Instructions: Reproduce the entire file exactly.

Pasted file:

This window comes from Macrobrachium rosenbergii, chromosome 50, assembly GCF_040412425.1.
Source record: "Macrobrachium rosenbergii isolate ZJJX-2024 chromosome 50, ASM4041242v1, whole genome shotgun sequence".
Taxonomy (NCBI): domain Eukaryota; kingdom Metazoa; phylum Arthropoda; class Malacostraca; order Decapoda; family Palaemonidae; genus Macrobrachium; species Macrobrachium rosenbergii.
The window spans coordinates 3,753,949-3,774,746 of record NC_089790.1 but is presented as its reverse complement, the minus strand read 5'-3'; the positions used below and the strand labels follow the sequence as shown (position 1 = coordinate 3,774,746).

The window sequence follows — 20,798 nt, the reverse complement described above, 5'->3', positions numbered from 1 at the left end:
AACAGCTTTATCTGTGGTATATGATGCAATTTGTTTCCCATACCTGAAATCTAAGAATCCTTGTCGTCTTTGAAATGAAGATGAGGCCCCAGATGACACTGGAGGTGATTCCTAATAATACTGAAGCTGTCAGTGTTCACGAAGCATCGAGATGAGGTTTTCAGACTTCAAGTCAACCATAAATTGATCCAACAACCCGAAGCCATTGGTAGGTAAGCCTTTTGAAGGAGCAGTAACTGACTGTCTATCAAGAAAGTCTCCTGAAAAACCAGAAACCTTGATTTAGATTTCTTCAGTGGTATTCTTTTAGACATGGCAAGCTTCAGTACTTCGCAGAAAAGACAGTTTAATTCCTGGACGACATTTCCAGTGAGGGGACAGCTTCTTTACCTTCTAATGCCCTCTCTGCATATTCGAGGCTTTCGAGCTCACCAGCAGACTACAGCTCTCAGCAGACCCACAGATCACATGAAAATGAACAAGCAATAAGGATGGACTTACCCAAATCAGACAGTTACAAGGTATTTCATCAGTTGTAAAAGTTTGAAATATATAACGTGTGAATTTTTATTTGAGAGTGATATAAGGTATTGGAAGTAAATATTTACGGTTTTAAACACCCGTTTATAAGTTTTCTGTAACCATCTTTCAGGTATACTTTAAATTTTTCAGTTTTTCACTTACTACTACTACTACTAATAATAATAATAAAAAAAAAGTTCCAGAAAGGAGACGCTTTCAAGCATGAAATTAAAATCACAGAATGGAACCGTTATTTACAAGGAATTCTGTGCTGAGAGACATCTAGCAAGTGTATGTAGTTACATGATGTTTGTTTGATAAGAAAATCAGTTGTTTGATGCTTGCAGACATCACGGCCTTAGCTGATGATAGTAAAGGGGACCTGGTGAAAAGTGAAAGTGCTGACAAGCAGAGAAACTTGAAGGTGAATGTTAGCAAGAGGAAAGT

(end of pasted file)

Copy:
This window comes from Macrobrachium rosenbergii, chromosome 50, assembly GCF_040412425.1.
Source record: "Macrobrachium rosenbergii isolate ZJJX-2024 chromosome 50, ASM4041242v1, whole genome shotgun sequence".
Taxonomy (NCBI): domain Eukaryota; kingdom Metazoa; phylum Arthropoda; class Malacostraca; order Decapoda; family Palaemonidae; genus Macrobrachium; species Macrobrachium rosenbergii.
The window spans coordinates 3,753,949-3,774,746 of record NC_089790.1 but is presented as its reverse complement, the minus strand read 5'-3'; the positions used below and the strand labels follow the sequence as shown (position 1 = coordinate 3,774,746).

The window sequence follows — 20,798 nt, the reverse complement described above, 5'->3', positions numbered from 1 at the left end:
AACAGCTTTATCTGTGGTATATGATGCAATTTGTTTCCCATACCTGAAATCTAAGAATCCTTGTCGTCTTTGAAATGAAGATGAGGCCCCAGATGACACTGGAGGTGATTCCTAATAATACTGAAGCTGTCAGTGTTCACGAAGCATCGAGATGAGGTTTTCAGACTTCAAGTCAACCATAAATTGATCCAACAACCCGAAGCCATTGGTAGGTAAGCCTTTTGAAGGAGCAGTAACTGACTGTCTATCAAGAAAGTCTCCTGAAAAACCAGAAACCTTGATTTAGATTTCTTCAGTGGTATTCTTTTAGACATGGCAAGCTTCAGTACTTCGCAGAAAAGACAGTTTAATTCCTGGACGACATTTCCAGTGAGGGGACAGCTTCTTTACCTTCTAATGCCCTCTCTGCATATTCGAGGCTTTCGAGCTCACCAGCAGACTACAGCTCTCAGCAGACCCACAGATCACATGAAAATGAACAAGCAATAAGGATGGACTTACCCAAATCAGACAGTTACAAGGTATTTCATCAGTTGTAAAAGTTTGAAATATATAACGTGTGAATTTTTATTTGAGAGTGATATAAGGTATTGGAAGTAAATATTTACGGTTTTAAACACCCGTTTATAAGTTTTCTGTAACCATCTTTCAGGTATACTTTAAATTTTTCAGTTTTTCACTTACTACTACTACTACTAATAATAATAATAAAAAAAAAGTTCCAGAAAGGAGACGCTTTCAAGCATGAAATTAAAATCACAGAATGGAACCGTTATTTACAAGGAATTCTGTGCTGAGAGACATCTAGCAAGTGTATGTAGTTACATGATGTTTGTTTGATAAGAAAATCAGTTGTTTGATGCTTGCAGACATCACGGCCTTAGCTGATGATAGTAAAGGGGACCTGGTGAAAAGTGAAAGTGCTGACAAGCAGAGAAACTTGAAGGTGAATGTTAGCAAGAGGAAAGT